One ongoing area we have been examining is image processing. We’ve look at the algorithms and how to capture images from different sources. A few weeks ago, we looked at the different methods we could use to receive HDMI data and followed up with an example using an external CODEC (P1 & P2). In this blog we are going to look at using internal IP cores to receive HDMI images in conjunction with the Analog Devices AD8195 HDMI buffer, which equalizes the line. Equalization is critical when using long HDMI cables.
Nexys board, FMC HDMI and the Digilent PYNQ-Z1
To do this I will be using the Digilent FMC HDMI card, which provisions one of its channels with an AD8195. The AD8195I on the FMC HDMI card needs a 3v3 supply, which is not available on the ZedBoard unless I break out my soldering iron. Instead, I broke out my Digilent Nexys Video trainer board, which comes fitted with an Artix-7 FPGA and an FMC connector. This board has built-in support for HDMI RX and TX but the HDMI RX path on this board supports only 1m of HDMI cable while the AD8195 on the FMC HDMI card supports cable runs of up to 20m—far more useful in many distributed applications. So we’ll add the FMC HDMI card.
First, I instantiated a MicroBlaze soft microprocessor system in the Nexys Video card’s Artix-7 FPGA to control the simple image-processing chain needed for this example. Of course, you can implement the same approach to the logic design that I outline here using a Xilinx Zynq SoC or Zynq UltraScale+ MPSoC. The Zynq PS simply replaces the MicroBlaze.
The hardware design we need to build this system is:
MicroBlaze controller with local memory, AXI UART, MicroBlaze Interrupt controller, and DDR Memory Interface Generator.
DVI2RGB IP core to receive the HDMI signals and convert them to a parallel video format.
Video Timing Controller, configured for detection.
ILA connected between the VTC and the DVI2RBG cores, used for verification.
Clock Wizard used to generate a 200MHz clock, which supplies the DDR MIG and DVI2RGB cores. All other cores are clocked by the MIG UI clock output.
Two 3-bit GPIO modules. The first module will set the VADJ to 3v3 on the HDMI FMC. The second module enables the ADV8195 and provides the hot-plug detection.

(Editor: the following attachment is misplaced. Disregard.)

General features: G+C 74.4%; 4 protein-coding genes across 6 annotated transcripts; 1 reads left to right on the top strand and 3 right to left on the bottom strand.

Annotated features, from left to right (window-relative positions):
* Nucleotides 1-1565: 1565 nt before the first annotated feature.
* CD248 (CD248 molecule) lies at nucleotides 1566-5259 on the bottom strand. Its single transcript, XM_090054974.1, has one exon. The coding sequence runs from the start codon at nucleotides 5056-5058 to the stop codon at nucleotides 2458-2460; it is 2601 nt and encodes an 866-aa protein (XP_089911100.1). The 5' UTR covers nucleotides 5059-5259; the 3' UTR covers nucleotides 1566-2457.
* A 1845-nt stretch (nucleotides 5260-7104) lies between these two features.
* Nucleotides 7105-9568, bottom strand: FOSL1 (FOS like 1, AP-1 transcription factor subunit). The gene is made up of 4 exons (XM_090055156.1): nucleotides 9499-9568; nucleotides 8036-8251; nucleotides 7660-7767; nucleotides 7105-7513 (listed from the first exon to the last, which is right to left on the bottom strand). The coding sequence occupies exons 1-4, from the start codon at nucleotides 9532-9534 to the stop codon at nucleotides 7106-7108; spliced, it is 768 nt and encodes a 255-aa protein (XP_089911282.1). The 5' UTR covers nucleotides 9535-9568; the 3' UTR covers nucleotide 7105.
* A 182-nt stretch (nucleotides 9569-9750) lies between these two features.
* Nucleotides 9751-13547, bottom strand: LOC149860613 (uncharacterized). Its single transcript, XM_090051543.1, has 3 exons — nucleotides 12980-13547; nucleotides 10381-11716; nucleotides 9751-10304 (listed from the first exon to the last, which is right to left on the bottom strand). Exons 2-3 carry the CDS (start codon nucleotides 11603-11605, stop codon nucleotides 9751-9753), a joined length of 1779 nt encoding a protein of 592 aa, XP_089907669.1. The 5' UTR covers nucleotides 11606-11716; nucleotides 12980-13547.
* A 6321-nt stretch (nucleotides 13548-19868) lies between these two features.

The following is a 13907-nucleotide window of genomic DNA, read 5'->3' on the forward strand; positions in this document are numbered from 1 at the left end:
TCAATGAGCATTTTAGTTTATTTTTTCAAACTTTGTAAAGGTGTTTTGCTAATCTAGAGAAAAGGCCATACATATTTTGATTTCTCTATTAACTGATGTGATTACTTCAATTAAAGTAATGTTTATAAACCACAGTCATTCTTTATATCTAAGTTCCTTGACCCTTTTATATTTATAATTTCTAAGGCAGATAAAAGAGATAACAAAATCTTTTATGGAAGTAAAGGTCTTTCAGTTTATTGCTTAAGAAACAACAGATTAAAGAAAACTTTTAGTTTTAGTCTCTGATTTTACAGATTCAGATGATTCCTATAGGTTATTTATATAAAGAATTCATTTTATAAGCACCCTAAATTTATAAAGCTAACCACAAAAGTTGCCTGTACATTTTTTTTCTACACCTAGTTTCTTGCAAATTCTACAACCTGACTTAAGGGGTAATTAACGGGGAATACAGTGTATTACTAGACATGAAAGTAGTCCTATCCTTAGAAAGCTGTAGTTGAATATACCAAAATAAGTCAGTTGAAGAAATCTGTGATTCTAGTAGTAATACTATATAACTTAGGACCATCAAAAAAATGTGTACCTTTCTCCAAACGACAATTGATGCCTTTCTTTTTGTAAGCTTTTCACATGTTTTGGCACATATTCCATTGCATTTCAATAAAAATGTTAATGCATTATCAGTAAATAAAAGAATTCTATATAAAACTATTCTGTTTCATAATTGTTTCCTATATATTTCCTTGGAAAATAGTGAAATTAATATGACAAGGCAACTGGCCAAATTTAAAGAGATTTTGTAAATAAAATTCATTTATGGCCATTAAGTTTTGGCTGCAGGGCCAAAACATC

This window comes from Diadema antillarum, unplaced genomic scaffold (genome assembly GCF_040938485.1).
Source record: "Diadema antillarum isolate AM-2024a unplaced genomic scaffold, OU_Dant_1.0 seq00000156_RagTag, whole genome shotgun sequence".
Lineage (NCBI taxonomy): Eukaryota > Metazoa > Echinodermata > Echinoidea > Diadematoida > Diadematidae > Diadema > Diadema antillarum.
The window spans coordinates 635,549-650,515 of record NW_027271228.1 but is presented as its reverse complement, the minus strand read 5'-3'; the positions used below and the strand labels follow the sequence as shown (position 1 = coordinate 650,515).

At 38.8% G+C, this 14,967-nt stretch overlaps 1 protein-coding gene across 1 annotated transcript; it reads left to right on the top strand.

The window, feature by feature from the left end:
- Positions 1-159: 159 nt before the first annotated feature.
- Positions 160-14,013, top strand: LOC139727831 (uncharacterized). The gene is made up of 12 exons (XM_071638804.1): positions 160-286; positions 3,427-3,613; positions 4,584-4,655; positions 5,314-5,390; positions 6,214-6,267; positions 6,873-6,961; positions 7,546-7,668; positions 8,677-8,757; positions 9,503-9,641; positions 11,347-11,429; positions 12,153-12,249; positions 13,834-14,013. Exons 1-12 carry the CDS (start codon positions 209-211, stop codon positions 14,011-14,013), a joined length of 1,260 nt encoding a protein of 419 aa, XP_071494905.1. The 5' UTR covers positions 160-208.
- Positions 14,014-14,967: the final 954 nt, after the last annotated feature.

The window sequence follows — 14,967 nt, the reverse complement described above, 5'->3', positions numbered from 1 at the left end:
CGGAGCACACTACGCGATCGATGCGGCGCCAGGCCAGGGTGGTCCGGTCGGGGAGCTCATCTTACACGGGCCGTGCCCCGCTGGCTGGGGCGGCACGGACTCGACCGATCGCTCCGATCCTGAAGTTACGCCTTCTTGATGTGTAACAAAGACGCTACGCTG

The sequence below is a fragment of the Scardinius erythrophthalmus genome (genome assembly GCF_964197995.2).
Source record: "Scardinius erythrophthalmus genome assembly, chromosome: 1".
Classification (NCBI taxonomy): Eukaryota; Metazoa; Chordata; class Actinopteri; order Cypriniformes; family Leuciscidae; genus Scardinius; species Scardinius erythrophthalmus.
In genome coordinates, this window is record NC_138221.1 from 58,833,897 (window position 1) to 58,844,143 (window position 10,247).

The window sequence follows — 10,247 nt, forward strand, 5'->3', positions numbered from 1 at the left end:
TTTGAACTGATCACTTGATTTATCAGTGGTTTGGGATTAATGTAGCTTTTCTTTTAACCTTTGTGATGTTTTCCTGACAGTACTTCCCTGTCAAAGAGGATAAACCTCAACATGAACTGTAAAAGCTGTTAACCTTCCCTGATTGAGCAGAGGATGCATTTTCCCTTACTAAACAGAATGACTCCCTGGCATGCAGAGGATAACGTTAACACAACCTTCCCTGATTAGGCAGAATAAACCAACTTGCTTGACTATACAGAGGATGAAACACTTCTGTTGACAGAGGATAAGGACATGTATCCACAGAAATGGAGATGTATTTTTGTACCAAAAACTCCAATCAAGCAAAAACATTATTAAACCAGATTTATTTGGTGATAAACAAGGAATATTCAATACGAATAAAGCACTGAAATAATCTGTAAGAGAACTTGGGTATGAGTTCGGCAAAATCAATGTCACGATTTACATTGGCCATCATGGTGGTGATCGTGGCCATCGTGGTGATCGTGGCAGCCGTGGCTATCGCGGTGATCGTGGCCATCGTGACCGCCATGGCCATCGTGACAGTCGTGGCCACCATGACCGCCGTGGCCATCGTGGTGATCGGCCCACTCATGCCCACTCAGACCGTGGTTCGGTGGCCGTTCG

The final step in this hardware build is to map the interface pins from the AD8195 to the FPGA’s I/O pins through the FMC connector. We’ll use the TMDS_33 SelectIO standard for the HDMI clock and data lanes.
Once the hardware is built, we need to write some simple software to perform the following:
Disable the VADJ regulator using pin 2 on the first GPIO port.
Set the desired output voltage on VADJ using pins 0 & 1 on the first GPIO port.
Enable the VADJ regulator using pin 2 on the first GPIO port.
Enable the AD8195 using pin 0 on the second GPIO port.
Enable pre- equalization using pin 1 on the second GPIO port.
Assert the Hot-Plug Detection signal using pin 2 on the second GPIO port.
Read the registers within the VTC to report the modes and status of the video received.
To test this system, I used a Digilent PYNQ-Z1 board to generate different video modes. The first step in verifying that this interface is working is to use the ILA to check that the pixel clock is received and that its DLL is locked, along with generating horizontal and vertical sync signals and the correct pixel values.
Provided the sync signals and pixel clock are present, the VTC will be able to detect and classify the video mode. The application software will then report the detected mode via the terminal window.
ILA Connected to the DVI to RGB core monitoring its output
Software running on the Nexys Video detecting SVGA mode (600 pixels by 800 lines)
With the correct video mode being detected by the VTC, we can now configure a VDMA write channel to move the image from the logic into a DDR frame buffer.